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B.S.Hoyle No. 18

April 28, 1983

Foreign Related Research Study

The geographical study of seaports and seaport systems is recognised as one of the Department's major
interests in the context of research in human geography, and several members of staff and a number of
research students and assistants are involved in work in this field or have recently contributed towards
its development. An attempt is made in this paper to review the development of port geography and
port-related research at Southampton in the context of the wider fields of urban and transport
geography within which this work is set; to identify a series of themes emerging from recent research; to
indicate some present trends; and to look towards the future in terms of research plans and priorities.

The extent to which port development patterns are a reflection of regional development strategies, and
the extent to which (if at all) they are able to initiate new trends, is a theme recently examined by Dr.
Hoyle in two contrasted areas.

Beyond the limits of port-city relationships we have been concerned to explore the significance of ports
in terms of regional economic growth, and the theme of ports and regional development is one that has
come to occupy a good deal of attention.

In relation to this study, since one of the purpose of the researchers is that to redevelop the existing
Calbayog Port that will serve its purpose and at the same time give an additional impact to the economy
of the city. This research study will guide the researchers on how to reflect the use of the of seaport as a
term for regional economic growth by the use of its geographical considerations.
Factors affecting seaport capacity: Managerial implications for a simulation framework

S. Islama and T.L. Olsena

6 December 2013

Foreign Related Research Study

The purpose of this study is to propose a System Dynamics (SD) framework for managerial decision
making that is developed based on the factors affecting seaport capacity. From a micro-level
perspective, a seaport facilitates in the transfer of containerized goods from one mode of transport to
another, such as; from container trucks to ships, or from ships to container trucks (Carbone and De
Martino, 2003). In a broader sense and from a different perspective, a port is an important part of a
chain of organizations that brings products to the final customers (Panayides, 2006). To indicate the
importance of performing that role correctly within a cluster of organizations (e.g., wholesalers,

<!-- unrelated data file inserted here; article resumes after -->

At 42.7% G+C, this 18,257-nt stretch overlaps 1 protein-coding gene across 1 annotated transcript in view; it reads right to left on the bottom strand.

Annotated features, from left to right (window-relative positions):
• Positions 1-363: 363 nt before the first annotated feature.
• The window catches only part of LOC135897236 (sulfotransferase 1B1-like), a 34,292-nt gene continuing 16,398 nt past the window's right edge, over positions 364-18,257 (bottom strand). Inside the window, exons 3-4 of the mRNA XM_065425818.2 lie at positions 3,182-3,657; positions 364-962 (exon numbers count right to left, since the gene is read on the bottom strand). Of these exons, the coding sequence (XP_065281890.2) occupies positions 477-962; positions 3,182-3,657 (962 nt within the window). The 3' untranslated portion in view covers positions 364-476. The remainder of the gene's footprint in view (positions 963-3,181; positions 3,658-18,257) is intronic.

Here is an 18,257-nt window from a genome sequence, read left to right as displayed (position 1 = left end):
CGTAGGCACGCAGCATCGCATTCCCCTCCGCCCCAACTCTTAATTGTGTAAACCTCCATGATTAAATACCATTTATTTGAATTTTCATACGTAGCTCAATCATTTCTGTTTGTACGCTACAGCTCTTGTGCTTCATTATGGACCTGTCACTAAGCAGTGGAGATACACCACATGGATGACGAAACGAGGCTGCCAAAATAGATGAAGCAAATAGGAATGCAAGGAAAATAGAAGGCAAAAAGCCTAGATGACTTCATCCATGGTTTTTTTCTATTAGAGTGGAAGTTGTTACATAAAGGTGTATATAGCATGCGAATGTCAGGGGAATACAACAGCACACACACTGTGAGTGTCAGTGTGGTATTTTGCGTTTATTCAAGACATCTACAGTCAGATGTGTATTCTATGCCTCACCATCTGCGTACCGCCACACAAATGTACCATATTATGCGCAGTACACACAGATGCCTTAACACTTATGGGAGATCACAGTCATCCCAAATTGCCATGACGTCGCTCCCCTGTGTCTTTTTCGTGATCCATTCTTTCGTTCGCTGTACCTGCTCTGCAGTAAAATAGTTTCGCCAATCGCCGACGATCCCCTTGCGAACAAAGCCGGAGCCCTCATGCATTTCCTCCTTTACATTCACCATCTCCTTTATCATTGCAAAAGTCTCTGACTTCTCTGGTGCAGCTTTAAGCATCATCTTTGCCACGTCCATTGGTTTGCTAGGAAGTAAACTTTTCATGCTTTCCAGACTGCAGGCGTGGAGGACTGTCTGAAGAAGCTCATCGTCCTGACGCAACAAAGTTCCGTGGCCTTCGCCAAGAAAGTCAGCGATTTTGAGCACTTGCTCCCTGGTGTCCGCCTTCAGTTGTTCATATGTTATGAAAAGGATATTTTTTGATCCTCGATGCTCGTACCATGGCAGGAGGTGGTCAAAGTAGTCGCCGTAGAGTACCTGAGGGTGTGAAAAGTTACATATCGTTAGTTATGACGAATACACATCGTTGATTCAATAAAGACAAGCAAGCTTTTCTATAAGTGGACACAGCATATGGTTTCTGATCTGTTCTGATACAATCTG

retailers, importers and exporters) within the supply chain, ..ports should ensure that existing
infrastructure and equipment is utilized to maximum economic and technical efficiency in order to
optimize the container production process”. In contrast, ports often lack the necessary capacity to
execute their operations competently. This weakens the goal of supply chain integration with other
members of the same network of organizations. Capacity shortage is one of the limiting problems
currently facing many ports of the world (Paul and Maloni, 2010).

Many seaports of the world are currently facing the problem of capacity shortage (Paul and Maloni,
2010). Several factors are influencing the demand for container port capacity. The capacity shortage
problem has compelled seaport authorities to build new facilities and infrastructure for their container
terminals. Therefore, to further establish the maritime logistics field, by identifying the consequences of
capacity shortage at seaports and the corresponding supply chains.

In relation to this study, since a seaport is a key part of a supply chain. However the problem of system-
wide capacity shortage puts seaport authorities under pressure to keep up to date with ways in which to
solve it. This study helps the researchers for the proposed capacity management framework inherits the
potential for use at ports in capacity-management-related problem solving. The framework would be of
importance in assisting managers in identifying possible capacity expansion opportunities.
Ports: definition and study of types, sizes and business models
Ivan Roa, Yessica Peña, Beatriz Amante , María Goretti
July 2013

Foreign Related Article

The Ports are areas that are attached to a sea, ocean or river by connecting waterway
and are essentially considered as entities. They are equipped with infrastructure and
technical facilities of any kind that allow them to manage the load type for which t hey
are specialized. Its basic function is to provide shelter to a different extent to ships,
allowing the transfer of goods from one means of transport to another. They also function
as node link between sea and land and are a clear example of intermodali ty (Tarantola,

The ports are managed under a complex legal concept and managed through an
organizational model that mostly generates the need for convergence of the public and
private sectors. It is therefore an organizational model whose study is by no means trivial.
The management model used in Spanish territory is fairly standardized. In this model,
infrastructure is publicly owned and service delivery tends to be private and regulation is
carried out by a public official (Bofarull, 2010). Obviously, although this is perhaps the
most widespread model, is not alone as reflected in the World Bank report (2007). For
the present article we propose a study to determine the most common organizational
model of this type of facility, first defining the types of ports by physical characteristics
and under development activity. Furthermore we’ll study the size basing on certain
criteria and finally will specify the business model.
In relation this study, This article aims to determine the type of port and the most
common size, in order to find out which business model is applied in that segment and
what is the legal status of the companies of such infrastructure.